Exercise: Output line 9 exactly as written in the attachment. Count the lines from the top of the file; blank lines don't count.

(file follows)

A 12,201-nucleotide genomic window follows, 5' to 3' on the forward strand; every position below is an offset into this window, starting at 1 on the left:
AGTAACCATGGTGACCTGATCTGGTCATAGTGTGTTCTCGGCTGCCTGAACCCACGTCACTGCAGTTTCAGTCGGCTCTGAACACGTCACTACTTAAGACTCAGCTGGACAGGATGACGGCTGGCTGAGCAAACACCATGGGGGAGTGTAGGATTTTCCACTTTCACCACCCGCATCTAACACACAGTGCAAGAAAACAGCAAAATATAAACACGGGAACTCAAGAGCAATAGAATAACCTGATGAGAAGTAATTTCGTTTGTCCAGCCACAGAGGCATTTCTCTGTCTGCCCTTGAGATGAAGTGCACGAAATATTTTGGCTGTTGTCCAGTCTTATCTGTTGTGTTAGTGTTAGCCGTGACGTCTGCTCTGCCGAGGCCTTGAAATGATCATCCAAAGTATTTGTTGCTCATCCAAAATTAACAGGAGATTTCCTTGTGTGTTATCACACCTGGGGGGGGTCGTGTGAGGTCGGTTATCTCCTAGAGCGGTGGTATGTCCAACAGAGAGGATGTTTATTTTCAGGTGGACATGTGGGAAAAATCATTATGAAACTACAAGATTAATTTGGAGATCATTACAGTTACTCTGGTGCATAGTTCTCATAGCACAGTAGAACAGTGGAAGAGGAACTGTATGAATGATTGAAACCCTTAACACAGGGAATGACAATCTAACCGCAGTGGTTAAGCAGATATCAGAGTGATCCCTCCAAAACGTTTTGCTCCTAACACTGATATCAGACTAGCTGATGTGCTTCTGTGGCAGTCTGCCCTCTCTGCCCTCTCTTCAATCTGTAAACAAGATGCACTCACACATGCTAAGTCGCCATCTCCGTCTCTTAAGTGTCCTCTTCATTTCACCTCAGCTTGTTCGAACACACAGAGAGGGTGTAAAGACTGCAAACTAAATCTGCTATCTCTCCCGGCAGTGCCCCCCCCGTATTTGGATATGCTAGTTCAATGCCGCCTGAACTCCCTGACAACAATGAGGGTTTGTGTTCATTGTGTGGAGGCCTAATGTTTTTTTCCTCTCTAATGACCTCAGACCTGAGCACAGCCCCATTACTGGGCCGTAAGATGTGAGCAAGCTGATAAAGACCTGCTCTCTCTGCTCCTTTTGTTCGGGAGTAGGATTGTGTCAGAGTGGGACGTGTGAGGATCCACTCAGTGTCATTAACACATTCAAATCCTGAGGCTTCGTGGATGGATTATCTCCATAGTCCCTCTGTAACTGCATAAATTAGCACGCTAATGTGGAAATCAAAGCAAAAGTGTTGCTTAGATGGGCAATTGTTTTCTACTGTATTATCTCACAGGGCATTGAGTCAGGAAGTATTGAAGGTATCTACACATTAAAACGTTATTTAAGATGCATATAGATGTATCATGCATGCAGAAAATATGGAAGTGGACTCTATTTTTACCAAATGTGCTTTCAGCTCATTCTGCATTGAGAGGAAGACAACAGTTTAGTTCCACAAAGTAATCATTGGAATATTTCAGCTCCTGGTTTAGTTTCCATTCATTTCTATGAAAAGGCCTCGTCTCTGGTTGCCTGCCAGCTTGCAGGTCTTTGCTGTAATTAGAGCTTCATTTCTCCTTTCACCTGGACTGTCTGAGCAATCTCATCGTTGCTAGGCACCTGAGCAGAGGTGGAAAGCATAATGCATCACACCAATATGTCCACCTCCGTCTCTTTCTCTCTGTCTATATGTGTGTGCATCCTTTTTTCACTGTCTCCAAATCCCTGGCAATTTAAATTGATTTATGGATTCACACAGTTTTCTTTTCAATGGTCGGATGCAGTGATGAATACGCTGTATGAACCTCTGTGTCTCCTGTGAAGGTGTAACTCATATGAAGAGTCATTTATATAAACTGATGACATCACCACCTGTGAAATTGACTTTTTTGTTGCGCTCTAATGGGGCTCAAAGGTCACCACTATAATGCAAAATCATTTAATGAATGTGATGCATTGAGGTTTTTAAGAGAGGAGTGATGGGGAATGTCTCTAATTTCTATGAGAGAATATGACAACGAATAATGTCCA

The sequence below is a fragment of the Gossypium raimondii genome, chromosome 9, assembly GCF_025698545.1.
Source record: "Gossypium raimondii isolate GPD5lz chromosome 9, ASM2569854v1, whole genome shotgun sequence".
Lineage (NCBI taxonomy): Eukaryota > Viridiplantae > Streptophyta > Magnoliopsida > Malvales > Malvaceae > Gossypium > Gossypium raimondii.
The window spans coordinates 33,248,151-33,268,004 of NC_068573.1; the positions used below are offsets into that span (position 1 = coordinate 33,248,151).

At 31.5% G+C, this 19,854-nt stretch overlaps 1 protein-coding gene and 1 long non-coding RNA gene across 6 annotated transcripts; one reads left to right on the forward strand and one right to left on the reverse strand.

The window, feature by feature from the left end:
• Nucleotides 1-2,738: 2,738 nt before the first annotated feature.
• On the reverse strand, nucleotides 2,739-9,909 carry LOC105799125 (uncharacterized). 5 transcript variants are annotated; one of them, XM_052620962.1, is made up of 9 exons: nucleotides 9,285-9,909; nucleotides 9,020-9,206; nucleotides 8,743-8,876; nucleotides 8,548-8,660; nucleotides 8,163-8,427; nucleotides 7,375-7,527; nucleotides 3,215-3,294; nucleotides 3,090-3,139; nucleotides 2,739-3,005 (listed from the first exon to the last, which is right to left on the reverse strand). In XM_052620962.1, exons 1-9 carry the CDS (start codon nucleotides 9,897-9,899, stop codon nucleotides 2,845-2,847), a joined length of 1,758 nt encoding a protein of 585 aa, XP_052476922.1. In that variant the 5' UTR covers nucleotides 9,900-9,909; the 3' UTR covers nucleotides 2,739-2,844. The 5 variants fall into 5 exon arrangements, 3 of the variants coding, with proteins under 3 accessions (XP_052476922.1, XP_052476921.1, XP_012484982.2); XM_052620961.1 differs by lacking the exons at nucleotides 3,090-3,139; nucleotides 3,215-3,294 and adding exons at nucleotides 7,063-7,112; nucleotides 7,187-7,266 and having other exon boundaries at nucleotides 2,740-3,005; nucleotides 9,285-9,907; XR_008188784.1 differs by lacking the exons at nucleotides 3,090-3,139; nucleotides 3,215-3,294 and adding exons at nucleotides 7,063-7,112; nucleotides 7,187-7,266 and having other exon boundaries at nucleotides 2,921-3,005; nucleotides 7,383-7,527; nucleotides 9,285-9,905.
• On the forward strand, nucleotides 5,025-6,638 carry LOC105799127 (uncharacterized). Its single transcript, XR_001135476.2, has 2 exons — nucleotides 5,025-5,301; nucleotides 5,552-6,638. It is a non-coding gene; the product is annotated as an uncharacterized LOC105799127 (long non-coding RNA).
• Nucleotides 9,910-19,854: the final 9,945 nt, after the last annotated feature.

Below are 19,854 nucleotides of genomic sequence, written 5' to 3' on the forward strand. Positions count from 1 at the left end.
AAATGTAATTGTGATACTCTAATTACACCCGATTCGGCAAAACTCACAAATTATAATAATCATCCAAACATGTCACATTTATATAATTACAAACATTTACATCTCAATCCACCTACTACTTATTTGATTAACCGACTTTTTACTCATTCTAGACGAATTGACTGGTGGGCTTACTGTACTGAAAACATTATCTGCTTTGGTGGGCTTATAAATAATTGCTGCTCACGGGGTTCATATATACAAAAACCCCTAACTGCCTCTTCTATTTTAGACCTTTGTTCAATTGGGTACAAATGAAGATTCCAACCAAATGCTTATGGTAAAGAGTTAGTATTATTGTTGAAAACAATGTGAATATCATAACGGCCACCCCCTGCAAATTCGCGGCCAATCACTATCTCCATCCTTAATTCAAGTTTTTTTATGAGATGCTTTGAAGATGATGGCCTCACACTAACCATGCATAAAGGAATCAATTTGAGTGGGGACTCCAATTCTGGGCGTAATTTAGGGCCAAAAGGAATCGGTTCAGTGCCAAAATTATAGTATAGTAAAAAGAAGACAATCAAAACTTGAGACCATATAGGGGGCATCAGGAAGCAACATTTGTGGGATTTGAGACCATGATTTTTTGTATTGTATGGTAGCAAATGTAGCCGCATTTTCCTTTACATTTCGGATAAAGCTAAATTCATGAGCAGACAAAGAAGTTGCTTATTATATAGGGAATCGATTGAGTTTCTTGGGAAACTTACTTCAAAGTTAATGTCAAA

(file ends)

• Nucleotides 1-2,738: 2,738 nt before the first annotated feature.